Gaming addiction is to be classified as a mental health disorder by the World Health Organisation. Its 11th International Classification of Diseases (ICD) will include the condition “gaming disorder”. Currently, in draft format, the document describes the disorder as “precedence over other life interests”.
Dr. Richard Graham, lead technology addiction specialist at the Nightingale Hospital in London spoke about the disorder, saying “It is significant because it creates the opportunity for more specialized services. It puts it on the map as something to take seriously.” Dr. Graham noted that he sees around 50 new patients per week with symptoms that would match the new definition.
In recent years the problem has become more prevalent especially in Asia. South Korea has even gone as far as banning under 16’s from playing between midnight and 06:00. There are also similar concerns in Japan, where players are warned about potential overconsumption of games.
University of Oxford Researcher Killian Mullan said:
“People think that children are addicted to technology and in front of these screens 24/7, to the exclusion of other activities – and we now know that is not the case. Our findings show that technology is being used with and in some cases perhaps to support other activities, like homework for instance, and not pushing them out,” he added.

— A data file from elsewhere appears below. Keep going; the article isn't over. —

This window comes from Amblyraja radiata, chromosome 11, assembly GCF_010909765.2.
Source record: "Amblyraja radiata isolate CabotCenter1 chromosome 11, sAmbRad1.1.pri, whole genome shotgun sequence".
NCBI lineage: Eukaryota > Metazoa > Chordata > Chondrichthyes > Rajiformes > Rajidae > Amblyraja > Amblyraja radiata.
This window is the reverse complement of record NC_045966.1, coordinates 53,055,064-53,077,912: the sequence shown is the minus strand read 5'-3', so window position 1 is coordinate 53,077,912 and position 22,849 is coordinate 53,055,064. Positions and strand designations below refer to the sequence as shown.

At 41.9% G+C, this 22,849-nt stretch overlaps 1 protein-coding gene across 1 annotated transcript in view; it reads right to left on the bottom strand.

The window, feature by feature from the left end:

The research from the University showed that while children spent longer than ever playing games, they seemed very capable of striking a balance themselves. This would seem to be against the general feeling on the subject, but researchers are certain that children manage themselves well in the circumstance.
It will be interesting to see if the industry offers any help with these disorders like the alcohol industry and tobacco industry have had to in the past, though not of their own accord. Governments around the World have a job on their hands holding the industry to account and making them assist in fixing the problem.